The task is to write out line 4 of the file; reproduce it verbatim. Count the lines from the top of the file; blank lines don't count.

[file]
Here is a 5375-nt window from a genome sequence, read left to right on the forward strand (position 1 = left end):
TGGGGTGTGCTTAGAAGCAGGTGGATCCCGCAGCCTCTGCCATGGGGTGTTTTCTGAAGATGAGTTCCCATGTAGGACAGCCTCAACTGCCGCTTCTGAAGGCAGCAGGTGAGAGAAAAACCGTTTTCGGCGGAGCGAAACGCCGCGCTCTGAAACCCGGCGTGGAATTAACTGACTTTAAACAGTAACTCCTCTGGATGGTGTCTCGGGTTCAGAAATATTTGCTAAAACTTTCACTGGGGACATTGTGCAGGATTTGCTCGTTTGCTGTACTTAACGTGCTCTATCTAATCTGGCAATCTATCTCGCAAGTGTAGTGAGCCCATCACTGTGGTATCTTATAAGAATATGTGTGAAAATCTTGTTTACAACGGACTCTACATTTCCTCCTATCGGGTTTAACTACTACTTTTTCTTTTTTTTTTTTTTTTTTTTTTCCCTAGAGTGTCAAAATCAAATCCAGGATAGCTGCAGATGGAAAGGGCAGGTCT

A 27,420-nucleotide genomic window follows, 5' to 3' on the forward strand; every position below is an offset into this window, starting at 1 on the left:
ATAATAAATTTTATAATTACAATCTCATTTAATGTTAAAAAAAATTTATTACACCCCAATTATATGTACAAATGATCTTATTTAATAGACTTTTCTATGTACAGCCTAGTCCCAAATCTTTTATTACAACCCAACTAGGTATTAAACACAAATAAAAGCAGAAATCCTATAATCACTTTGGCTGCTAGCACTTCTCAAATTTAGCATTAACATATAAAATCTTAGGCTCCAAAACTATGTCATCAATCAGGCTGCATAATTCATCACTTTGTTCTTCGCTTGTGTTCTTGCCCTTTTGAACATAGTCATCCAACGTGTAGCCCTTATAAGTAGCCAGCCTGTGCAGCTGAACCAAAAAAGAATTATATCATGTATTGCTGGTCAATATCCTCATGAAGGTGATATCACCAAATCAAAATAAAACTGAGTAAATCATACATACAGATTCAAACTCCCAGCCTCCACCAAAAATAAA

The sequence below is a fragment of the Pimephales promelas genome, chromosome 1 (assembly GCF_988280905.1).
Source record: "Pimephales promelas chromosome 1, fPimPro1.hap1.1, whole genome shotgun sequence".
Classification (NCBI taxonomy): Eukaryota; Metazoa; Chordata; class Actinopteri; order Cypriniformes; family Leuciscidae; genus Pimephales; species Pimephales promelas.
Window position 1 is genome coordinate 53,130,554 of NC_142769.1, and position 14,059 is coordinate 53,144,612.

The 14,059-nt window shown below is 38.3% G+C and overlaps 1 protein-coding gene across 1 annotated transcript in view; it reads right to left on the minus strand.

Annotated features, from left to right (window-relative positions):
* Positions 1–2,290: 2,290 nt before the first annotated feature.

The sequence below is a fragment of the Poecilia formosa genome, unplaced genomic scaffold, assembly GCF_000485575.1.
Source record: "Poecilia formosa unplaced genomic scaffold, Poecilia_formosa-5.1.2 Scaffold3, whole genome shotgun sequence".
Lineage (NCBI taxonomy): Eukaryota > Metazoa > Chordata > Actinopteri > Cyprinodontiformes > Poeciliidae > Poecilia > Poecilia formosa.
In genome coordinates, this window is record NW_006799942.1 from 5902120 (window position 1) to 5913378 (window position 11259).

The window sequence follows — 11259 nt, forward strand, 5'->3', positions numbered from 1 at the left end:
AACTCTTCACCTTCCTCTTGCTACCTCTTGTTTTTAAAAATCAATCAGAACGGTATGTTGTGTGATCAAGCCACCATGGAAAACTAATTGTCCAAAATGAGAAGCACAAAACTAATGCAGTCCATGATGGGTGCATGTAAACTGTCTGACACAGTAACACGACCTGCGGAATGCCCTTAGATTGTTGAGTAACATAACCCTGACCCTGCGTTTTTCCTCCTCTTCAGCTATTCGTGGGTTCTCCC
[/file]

ATAATAAATTTTATAATTACAATCTCATTTAATGTTAAAAAAAATTTATTACACCCCAATTATATGTACAAATGATCTTATTTAATAGACTTTTCTATGTACAGCCTAGTCCCAAATCTTTTATTACAACCCAACTAGGTATTAAACACAAATAAAAGCAGAAATCCTATAATCACTTTGGCTGCTAGCACTTCTCAAATTTAGCATTAACATATAAAATCTTAGGCTCCAAAACTATGTCATCAATCAGGCTGCATAATTCATCACTTTGTTCTTCGCTTGTGTTCTTGCCCTTTTGAACATAGTCATCCAACGTGTAGCCCTTATAAGTAGCCAGCCTGTGCAGCTGAACCAAAAAAGAATTATATCATGTATTGCTGGTCAATATCCTCATGAAGGTGATATCACCAAATCAAAATAAAACTGAGTAAATCATACATACAGATTCAAACTCCCAGCCTCCACCAAAAATAAA